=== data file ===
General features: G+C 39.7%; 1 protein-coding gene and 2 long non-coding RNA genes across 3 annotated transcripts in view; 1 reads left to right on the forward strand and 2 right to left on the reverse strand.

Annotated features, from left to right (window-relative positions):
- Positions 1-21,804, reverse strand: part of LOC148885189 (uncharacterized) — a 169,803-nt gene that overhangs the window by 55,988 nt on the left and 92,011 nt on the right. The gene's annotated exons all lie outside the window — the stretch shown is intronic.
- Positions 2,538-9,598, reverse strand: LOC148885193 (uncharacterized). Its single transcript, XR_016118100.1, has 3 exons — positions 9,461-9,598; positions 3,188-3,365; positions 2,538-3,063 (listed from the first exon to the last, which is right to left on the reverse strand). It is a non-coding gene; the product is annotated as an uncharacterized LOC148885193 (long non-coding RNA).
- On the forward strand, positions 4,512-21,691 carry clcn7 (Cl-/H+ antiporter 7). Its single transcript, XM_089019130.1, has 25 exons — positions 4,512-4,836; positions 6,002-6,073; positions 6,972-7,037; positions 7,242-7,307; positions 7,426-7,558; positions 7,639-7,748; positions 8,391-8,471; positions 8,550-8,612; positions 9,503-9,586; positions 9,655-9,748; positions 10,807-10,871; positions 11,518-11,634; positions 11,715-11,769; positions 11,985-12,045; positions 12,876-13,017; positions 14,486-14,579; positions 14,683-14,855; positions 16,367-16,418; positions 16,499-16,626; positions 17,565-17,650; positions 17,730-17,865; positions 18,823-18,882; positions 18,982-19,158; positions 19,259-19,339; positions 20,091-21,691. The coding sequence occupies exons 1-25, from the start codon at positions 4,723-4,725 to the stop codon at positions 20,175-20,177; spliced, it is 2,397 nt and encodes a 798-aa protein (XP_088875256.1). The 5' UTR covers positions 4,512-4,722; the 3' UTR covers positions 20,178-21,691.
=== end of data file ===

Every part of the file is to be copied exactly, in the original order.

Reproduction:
General features: G+C 39.7%; 1 protein-coding gene and 2 long non-coding RNA genes across 3 annotated transcripts in view; 1 reads left to right on the forward strand and 2 right to left on the reverse strand.

Annotated features, from left to right (window-relative positions):
- Positions 1-21,804, reverse strand: part of LOC148885189 (uncharacterized) — a 169,803-nt gene that overhangs the window by 55,988 nt on the left and 92,011 nt on the right. The gene's annotated exons all lie outside the window — the stretch shown is intronic.
- Positions 2,538-9,598, reverse strand: LOC148885193 (uncharacterized). Its single transcript, XR_016118100.1, has 3 exons — positions 9,461-9,598; positions 3,188-3,365; positions 2,538-3,063 (listed from the first exon to the last, which is right to left on the reverse strand). It is a non-coding gene; the product is annotated as an uncharacterized LOC148885193 (long non-coding RNA).
- On the forward strand, positions 4,512-21,691 carry clcn7 (Cl-/H+ antiporter 7). Its single transcript, XM_089019130.1, has 25 exons — positions 4,512-4,836; positions 6,002-6,073; positions 6,972-7,037; positions 7,242-7,307; positions 7,426-7,558; positions 7,639-7,748; positions 8,391-8,471; positions 8,550-8,612; positions 9,503-9,586; positions 9,655-9,748; positions 10,807-10,871; positions 11,518-11,634; positions 11,715-11,769; positions 11,985-12,045; positions 12,876-13,017; positions 14,486-14,579; positions 14,683-14,855; positions 16,367-16,418; positions 16,499-16,626; positions 17,565-17,650; positions 17,730-17,865; positions 18,823-18,882; positions 18,982-19,158; positions 19,259-19,339; positions 20,091-21,691. The coding sequence occupies exons 1-25, from the start codon at positions 4,723-4,725 to the stop codon at positions 20,175-20,177; spliced, it is 2,397 nt and encodes a 798-aa protein (XP_088875256.1). The 5' UTR covers positions 4,512-4,722; the 3' UTR covers positions 20,178-21,691.